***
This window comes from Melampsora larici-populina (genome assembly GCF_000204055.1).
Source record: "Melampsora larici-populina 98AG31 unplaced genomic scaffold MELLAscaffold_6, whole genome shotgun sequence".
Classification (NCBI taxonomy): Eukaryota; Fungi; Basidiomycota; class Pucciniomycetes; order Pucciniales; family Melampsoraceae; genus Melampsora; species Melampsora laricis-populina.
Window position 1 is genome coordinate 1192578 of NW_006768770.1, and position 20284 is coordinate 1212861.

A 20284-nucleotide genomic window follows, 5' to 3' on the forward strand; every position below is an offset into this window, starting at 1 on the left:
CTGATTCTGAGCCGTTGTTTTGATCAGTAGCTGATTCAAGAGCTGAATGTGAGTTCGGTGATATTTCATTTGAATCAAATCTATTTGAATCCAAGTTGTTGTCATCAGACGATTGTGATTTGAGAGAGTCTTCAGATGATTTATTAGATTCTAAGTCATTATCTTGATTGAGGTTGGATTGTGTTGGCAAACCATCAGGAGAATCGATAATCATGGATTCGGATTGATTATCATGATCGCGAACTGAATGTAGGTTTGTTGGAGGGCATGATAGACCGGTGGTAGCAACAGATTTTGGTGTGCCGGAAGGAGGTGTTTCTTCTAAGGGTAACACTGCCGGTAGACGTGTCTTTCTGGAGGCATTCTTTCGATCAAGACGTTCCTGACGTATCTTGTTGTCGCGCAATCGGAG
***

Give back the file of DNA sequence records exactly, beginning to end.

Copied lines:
This window comes from Melampsora larici-populina (genome assembly GCF_000204055.1).
Source record: "Melampsora larici-populina 98AG31 unplaced genomic scaffold MELLAscaffold_6, whole genome shotgun sequence".
Classification (NCBI taxonomy): Eukaryota; Fungi; Basidiomycota; class Pucciniomycetes; order Pucciniales; family Melampsoraceae; genus Melampsora; species Melampsora laricis-populina.
Window position 1 is genome coordinate 1192578 of NW_006768770.1, and position 20284 is coordinate 1212861.

A 20284-nucleotide genomic window follows, 5' to 3' on the forward strand; every position below is an offset into this window, starting at 1 on the left:
CTGATTCTGAGCCGTTGTTTTGATCAGTAGCTGATTCAAGAGCTGAATGTGAGTTCGGTGATATTTCATTTGAATCAAATCTATTTGAATCCAAGTTGTTGTCATCAGACGATTGTGATTTGAGAGAGTCTTCAGATGATTTATTAGATTCTAAGTCATTATCTTGATTGAGGTTGGATTGTGTTGGCAAACCATCAGGAGAATCGATAATCATGGATTCGGATTGATTATCATGATCGCGAACTGAATGTAGGTTTGTTGGAGGGCATGATAGACCGGTGGTAGCAACAGATTTTGGTGTGCCGGAAGGAGGTGTTTCTTCTAAGGGTAACACTGCCGGTAGACGTGTCTTTCTGGAGGCATTCTTTCGATCAAGACGTTCCTGACGTATCTTGTTGTCGCGCAATCGGAG